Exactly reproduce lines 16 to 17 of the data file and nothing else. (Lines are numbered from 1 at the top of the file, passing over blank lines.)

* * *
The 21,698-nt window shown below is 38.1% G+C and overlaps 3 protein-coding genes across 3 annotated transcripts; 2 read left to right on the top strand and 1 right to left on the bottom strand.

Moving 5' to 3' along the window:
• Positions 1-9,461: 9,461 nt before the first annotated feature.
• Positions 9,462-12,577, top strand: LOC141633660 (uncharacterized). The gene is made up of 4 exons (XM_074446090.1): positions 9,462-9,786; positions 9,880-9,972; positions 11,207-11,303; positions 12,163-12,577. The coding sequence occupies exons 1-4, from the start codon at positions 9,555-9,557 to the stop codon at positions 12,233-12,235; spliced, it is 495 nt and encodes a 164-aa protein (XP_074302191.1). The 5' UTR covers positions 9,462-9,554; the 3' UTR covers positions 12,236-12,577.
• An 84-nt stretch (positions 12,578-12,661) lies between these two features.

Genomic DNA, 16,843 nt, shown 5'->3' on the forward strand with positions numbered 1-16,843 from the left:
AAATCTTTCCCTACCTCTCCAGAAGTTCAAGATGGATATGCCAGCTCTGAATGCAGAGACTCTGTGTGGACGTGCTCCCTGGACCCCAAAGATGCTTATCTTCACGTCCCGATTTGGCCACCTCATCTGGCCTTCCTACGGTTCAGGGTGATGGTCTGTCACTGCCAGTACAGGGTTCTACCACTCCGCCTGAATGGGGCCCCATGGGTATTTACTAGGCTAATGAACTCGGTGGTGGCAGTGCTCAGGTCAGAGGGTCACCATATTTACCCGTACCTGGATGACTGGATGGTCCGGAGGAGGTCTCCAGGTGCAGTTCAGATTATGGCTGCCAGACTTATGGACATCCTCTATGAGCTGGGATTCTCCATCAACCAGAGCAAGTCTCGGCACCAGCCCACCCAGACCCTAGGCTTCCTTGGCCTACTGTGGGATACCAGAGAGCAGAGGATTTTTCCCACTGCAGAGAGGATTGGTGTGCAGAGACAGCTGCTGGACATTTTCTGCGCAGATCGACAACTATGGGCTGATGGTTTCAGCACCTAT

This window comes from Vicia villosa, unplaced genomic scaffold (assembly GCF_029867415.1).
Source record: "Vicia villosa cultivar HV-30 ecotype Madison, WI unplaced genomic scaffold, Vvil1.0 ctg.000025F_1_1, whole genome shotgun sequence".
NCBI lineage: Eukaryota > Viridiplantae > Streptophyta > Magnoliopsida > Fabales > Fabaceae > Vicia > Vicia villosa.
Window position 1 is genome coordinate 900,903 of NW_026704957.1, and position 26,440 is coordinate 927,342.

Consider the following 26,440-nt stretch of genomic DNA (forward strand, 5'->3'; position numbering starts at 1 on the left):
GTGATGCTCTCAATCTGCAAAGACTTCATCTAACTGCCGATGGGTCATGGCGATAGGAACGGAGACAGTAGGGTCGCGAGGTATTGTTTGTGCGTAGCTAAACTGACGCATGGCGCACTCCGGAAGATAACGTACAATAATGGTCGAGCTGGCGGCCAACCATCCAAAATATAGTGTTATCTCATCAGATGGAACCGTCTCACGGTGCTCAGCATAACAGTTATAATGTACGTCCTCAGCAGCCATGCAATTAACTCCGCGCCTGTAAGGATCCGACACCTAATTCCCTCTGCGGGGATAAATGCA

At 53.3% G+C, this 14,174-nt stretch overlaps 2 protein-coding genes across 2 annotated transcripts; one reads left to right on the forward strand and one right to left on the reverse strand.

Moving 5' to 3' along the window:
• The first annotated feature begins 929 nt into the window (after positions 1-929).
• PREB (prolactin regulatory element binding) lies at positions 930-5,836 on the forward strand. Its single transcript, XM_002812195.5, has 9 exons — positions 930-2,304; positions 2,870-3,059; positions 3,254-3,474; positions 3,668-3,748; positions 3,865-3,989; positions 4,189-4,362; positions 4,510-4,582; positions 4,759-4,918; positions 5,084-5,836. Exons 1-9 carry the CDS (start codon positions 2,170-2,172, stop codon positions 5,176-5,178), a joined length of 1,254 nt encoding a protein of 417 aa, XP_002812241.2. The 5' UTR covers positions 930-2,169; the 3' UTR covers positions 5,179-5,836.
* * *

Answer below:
• The first annotated feature begins 929 nt into the window (after positions 1-929).
• PREB (prolactin regulatory element binding) lies at positions 930-5,836 on the forward strand. Its single transcript, XM_002812195.5, has 9 exons — positions 930-2,304; positions 2,870-3,059; positions 3,254-3,474; positions 3,668-3,748; positions 3,865-3,989; positions 4,189-4,362; positions 4,510-4,582; positions 4,759-4,918; positions 5,084-5,836. Exons 1-9 carry the CDS (start codon positions 2,170-2,172, stop codon positions 5,176-5,178), a joined length of 1,254 nt encoding a protein of 417 aa, XP_002812241.2. The 5' UTR covers positions 930-2,169; the 3' UTR covers positions 5,179-5,836.